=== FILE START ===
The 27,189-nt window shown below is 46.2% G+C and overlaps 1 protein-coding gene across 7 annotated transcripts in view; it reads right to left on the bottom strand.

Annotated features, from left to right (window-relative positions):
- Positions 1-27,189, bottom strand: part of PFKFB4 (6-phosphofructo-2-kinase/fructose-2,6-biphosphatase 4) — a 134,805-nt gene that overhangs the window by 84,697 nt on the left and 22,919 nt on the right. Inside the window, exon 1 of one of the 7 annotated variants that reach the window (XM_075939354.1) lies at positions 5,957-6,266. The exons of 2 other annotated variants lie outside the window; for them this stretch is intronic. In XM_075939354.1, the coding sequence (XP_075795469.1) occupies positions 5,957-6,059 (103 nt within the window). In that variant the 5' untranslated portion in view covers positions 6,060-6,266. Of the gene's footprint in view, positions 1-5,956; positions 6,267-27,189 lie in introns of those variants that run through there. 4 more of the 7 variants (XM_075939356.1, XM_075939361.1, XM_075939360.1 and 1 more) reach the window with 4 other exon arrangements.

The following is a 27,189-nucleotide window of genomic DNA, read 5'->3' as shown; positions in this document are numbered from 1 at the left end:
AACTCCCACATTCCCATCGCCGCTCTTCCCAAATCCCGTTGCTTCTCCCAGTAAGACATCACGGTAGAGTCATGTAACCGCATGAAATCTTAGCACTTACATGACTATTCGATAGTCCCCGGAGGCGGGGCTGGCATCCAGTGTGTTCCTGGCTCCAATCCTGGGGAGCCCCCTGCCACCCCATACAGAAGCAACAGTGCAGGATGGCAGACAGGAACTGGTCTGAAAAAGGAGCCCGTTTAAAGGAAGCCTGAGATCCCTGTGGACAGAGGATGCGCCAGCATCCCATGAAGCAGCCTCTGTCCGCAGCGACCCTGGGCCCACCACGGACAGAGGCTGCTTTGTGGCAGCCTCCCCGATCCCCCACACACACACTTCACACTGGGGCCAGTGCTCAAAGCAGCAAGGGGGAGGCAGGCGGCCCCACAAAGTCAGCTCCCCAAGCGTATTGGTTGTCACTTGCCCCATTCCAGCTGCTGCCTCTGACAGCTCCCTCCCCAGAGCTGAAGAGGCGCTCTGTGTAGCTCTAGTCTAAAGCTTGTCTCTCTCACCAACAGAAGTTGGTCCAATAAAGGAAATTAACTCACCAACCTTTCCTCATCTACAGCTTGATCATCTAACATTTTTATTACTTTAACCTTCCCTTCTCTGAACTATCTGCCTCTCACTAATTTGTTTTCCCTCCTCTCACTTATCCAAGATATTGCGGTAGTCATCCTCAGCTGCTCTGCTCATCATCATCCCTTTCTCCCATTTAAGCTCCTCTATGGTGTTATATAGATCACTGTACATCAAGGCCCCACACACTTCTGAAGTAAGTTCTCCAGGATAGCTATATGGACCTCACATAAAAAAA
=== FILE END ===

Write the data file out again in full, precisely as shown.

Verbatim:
The 27,189-nt window shown below is 46.2% G+C and overlaps 1 protein-coding gene across 7 annotated transcripts in view; it reads right to left on the bottom strand.

Annotated features, from left to right (window-relative positions):
- Positions 1-27,189, bottom strand: part of PFKFB4 (6-phosphofructo-2-kinase/fructose-2,6-biphosphatase 4) — a 134,805-nt gene that overhangs the window by 84,697 nt on the left and 22,919 nt on the right. Inside the window, exon 1 of one of the 7 annotated variants that reach the window (XM_075939354.1) lies at positions 5,957-6,266. The exons of 2 other annotated variants lie outside the window; for them this stretch is intronic. In XM_075939354.1, the coding sequence (XP_075795469.1) occupies positions 5,957-6,059 (103 nt within the window). In that variant the 5' untranslated portion in view covers positions 6,060-6,266. Of the gene's footprint in view, positions 1-5,956; positions 6,267-27,189 lie in introns of those variants that run through there. 4 more of the 7 variants (XM_075939356.1, XM_075939361.1, XM_075939360.1 and 1 more) reach the window with 4 other exon arrangements.

The following is a 27,189-nucleotide window of genomic DNA, read 5'->3' as shown; positions in this document are numbered from 1 at the left end:
AACTCCCACATTCCCATCGCCGCTCTTCCCAAATCCCGTTGCTTCTCCCAGTAAGACATCACGGTAGAGTCATGTAACCGCATGAAATCTTAGCACTTACATGACTATTCGATAGTCCCCGGAGGCGGGGCTGGCATCCAGTGTGTTCCTGGCTCCAATCCTGGGGAGCCCCCTGCCACCCCATACAGAAGCAACAGTGCAGGATGGCAGACAGGAACTGGTCTGAAAAAGGAGCCCGTTTAAAGGAAGCCTGAGATCCCTGTGGACAGAGGATGCGCCAGCATCCCATGAAGCAGCCTCTGTCCGCAGCGACCCTGGGCCCACCACGGACAGAGGCTGCTTTGTGGCAGCCTCCCCGATCCCCCACACACACACTTCACACTGGGGCCAGTGCTCAAAGCAGCAAGGGGGAGGCAGGCGGCCCCACAAAGTCAGCTCCCCAAGCGTATTGGTTGTCACTTGCCCCATTCCAGCTGCTGCCTCTGACAGCTCCCTCCCCAGAGCTGAAGAGGCGCTCTGTGTAGCTCTAGTCTAAAGCTTGTCTCTCTCACCAACAGAAGTTGGTCCAATAAAGGAAATTAACTCACCAACCTTTCCTCATCTACAGCTTGATCATCTAACATTTTTATTACTTTAACCTTCCCTTCTCTGAACTATCTGCCTCTCACTAATTTGTTTTCCCTCCTCTCACTTATCCAAGATATTGCGGTAGTCATCCTCAGCTGCTCTGCTCATCATCATCCCTTTCTCCCATTTAAGCTCCTCTATGGTGTTATATAGATCACTGTACATCAAGGCCCCACACACTTCTGAAGTAAGTTCTCCAGGATAGCTATATGGACCTCACATAAAAAAA